Scientists in Germany demonstrated a slot die coating process for large-scale production of perovskite thin-film solar cells that achieved a maximum efficiency of 20.83%. Using an additive, and experimenting to find the optimal concentration, the group demonstrated improved control over the crystallization process – crucial for developing stable, repeatable processing.
The Helmholtz Zentrum Berlin set a world record for perovskite-silicon tandem cell efficiency last year at 29.15%. The group has delved further into the cell materials, looking to better understand mechanisms behind the impressive efficiencies achieved so far. Their latest work shows that with the current cell design, long term stability at efficiencies up to 32.4% should be possible.
Scientists in Europe took a very close look at the thin amorphous silicon layers used in heterojunction and tandem solar cells, building a full picture of the material’s structure at the nanoscale. Their findings could help scientists solve the long-standing mystery of light induced degradation.
Researchers in Germany are scaling up efforts to bring perovskite-silicon tandem solar cell technology into industrial scale production. The scientists say manufacturing cells of that kind is possible on widely-available six-inch silicon wafers and modular systems are being designed to do so at scale.
The EU-funded Nextbase project aims to manufacture heterojunction, interdigitated back-contact solar modules for less than €0.275/W. Solar panels featuring the Nextbase cell tech are expected to have a conversion efficiency of 23.2%, according to the European Commission.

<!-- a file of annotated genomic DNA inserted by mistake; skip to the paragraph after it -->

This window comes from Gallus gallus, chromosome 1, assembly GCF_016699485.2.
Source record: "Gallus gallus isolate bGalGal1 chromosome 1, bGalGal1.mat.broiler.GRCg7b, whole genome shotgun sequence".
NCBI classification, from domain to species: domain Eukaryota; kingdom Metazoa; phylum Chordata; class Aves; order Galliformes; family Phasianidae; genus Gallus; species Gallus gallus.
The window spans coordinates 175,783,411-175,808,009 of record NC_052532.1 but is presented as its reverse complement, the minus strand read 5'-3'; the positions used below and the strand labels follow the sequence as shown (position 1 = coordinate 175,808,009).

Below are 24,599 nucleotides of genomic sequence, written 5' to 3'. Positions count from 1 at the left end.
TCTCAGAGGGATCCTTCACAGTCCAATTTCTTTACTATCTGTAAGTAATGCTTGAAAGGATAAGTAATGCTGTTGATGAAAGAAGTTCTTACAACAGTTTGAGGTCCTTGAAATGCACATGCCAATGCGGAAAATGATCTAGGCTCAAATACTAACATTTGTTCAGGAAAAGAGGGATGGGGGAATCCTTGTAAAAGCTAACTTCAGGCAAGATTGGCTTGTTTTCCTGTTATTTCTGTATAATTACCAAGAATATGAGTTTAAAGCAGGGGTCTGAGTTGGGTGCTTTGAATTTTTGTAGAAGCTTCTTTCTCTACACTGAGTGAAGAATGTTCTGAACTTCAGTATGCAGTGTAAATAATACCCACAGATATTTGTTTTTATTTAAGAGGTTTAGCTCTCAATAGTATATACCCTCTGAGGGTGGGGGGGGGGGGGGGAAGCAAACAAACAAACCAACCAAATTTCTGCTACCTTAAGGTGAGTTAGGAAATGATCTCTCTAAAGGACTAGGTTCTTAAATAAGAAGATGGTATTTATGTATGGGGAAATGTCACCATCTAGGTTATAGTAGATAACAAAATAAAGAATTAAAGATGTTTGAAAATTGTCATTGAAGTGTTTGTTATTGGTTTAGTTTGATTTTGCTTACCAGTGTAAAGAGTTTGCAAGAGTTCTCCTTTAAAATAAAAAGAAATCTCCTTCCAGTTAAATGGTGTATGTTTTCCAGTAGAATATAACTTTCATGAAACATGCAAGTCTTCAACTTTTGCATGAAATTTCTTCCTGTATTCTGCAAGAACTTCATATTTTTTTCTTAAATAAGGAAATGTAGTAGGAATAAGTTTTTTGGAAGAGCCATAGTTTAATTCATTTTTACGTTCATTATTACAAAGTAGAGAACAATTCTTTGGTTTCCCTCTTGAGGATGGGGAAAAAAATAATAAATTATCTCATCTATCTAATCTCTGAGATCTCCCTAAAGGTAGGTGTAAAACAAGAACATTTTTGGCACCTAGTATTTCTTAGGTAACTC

Scientists in Germany and China have developed an additive which greatly improved the performance of a tin-based perovskite solar cell. Cells fabricated with the additive reached 9.1% efficiency, and the researchers say their work opens up many new possibilities to improve the performance of lead-free perovskites.
Scientists at Germany’s Helmholtz Zentrum Berlin have made a discovery they say could greatly increase the energy storage capacity of titanium-based ‘MXene’ pseudocapacitors, ultimately leading to faster-charging batteries. The group found adding urea molecules between MXene layers increased the material’s storage capacity by up to 56%.
The research group that developed the cell said the two materials used to produce it, dubbed 2PACz and MeO-2PACz, will soon be commercially available. The material consists of 1-2nm of self-assembled monolayers deposited on the surface of the perovskite by dipping it into a diluted solution.
Scientists from the Helmholtz Zentrum Berlin research institute this morning presented a new world record efficiency for a tandem cell combining CIGS and perovskite technology at the EU PVSEC conference in Marseille. The development of an organic coating layer between the two semiconductors was key.